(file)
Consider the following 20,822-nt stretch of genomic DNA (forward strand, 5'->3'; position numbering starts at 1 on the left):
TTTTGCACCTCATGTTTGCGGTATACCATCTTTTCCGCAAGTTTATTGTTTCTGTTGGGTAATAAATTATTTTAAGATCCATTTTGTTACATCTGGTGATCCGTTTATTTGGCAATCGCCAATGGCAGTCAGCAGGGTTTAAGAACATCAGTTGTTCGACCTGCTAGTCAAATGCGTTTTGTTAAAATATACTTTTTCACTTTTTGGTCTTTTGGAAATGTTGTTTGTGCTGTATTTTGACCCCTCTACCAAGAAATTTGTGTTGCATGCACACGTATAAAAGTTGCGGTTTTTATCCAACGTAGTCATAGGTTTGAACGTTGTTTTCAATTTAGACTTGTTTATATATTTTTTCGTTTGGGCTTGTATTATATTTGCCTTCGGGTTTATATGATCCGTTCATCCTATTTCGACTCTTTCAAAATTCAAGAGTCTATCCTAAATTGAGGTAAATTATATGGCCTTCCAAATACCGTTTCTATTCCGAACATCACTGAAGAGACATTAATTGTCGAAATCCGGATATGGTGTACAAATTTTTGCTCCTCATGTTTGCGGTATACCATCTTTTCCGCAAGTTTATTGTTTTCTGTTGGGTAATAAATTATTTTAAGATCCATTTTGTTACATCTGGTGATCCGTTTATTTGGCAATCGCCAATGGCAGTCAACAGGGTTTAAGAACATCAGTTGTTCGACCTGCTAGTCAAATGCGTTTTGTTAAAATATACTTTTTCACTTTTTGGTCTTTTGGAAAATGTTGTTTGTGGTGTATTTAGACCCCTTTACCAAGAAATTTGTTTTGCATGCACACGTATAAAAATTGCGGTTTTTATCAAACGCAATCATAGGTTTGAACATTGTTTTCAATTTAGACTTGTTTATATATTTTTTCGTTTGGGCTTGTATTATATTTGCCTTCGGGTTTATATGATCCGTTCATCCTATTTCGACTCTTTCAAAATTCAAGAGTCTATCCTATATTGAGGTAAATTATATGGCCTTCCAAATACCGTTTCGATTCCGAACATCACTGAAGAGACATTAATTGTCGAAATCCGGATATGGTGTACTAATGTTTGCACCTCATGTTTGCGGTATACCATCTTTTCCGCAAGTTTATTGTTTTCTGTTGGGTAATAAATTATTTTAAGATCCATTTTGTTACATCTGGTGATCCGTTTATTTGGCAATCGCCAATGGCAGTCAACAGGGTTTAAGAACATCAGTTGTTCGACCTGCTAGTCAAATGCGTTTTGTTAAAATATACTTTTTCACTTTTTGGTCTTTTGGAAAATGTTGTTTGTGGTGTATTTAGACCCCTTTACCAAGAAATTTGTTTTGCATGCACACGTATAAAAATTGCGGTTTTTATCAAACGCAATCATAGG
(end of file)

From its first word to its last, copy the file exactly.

Consider the following 20,822-nt stretch of genomic DNA (forward strand, 5'->3'; position numbering starts at 1 on the left):
TTTTGCACCTCATGTTTGCGGTATACCATCTTTTCCGCAAGTTTATTGTTTCTGTTGGGTAATAAATTATTTTAAGATCCATTTTGTTACATCTGGTGATCCGTTTATTTGGCAATCGCCAATGGCAGTCAGCAGGGTTTAAGAACATCAGTTGTTCGACCTGCTAGTCAAATGCGTTTTGTTAAAATATACTTTTTCACTTTTTGGTCTTTTGGAAATGTTGTTTGTGCTGTATTTTGACCCCTCTACCAAGAAATTTGTGTTGCATGCACACGTATAAAAGTTGCGGTTTTTATCCAACGTAGTCATAGGTTTGAACGTTGTTTTCAATTTAGACTTGTTTATATATTTTTTCGTTTGGGCTTGTATTATATTTGCCTTCGGGTTTATATGATCCGTTCATCCTATTTCGACTCTTTCAAAATTCAAGAGTCTATCCTAAATTGAGGTAAATTATATGGCCTTCCAAATACCGTTTCTATTCCGAACATCACTGAAGAGACATTAATTGTCGAAATCCGGATATGGTGTACAAATTTTTGCTCCTCATGTTTGCGGTATACCATCTTTTCCGCAAGTTTATTGTTTTCTGTTGGGTAATAAATTATTTTAAGATCCATTTTGTTACATCTGGTGATCCGTTTATTTGGCAATCGCCAATGGCAGTCAACAGGGTTTAAGAACATCAGTTGTTCGACCTGCTAGTCAAATGCGTTTTGTTAAAATATACTTTTTCACTTTTTGGTCTTTTGGAAAATGTTGTTTGTGGTGTATTTAGACCCCTTTACCAAGAAATTTGTTTTGCATGCACACGTATAAAAATTGCGGTTTTTATCAAACGCAATCATAGGTTTGAACATTGTTTTCAATTTAGACTTGTTTATATATTTTTTCGTTTGGGCTTGTATTATATTTGCCTTCGGGTTTATATGATCCGTTCATCCTATTTCGACTCTTTCAAAATTCAAGAGTCTATCCTATATTGAGGTAAATTATATGGCCTTCCAAATACCGTTTCGATTCCGAACATCACTGAAGAGACATTAATTGTCGAAATCCGGATATGGTGTACTAATGTTTGCACCTCATGTTTGCGGTATACCATCTTTTCCGCAAGTTTATTGTTTTCTGTTGGGTAATAAATTATTTTAAGATCCATTTTGTTACATCTGGTGATCCGTTTATTTGGCAATCGCCAATGGCAGTCAACAGGGTTTAAGAACATCAGTTGTTCGACCTGCTAGTCAAATGCGTTTTGTTAAAATATACTTTTTCACTTTTTGGTCTTTTGGAAAATGTTGTTTGTGGTGTATTTAGACCCCTTTACCAAGAAATTTGTTTTGCATGCACACGTATAAAAATTGCGGTTTTTATCAAACGCAATCATAGG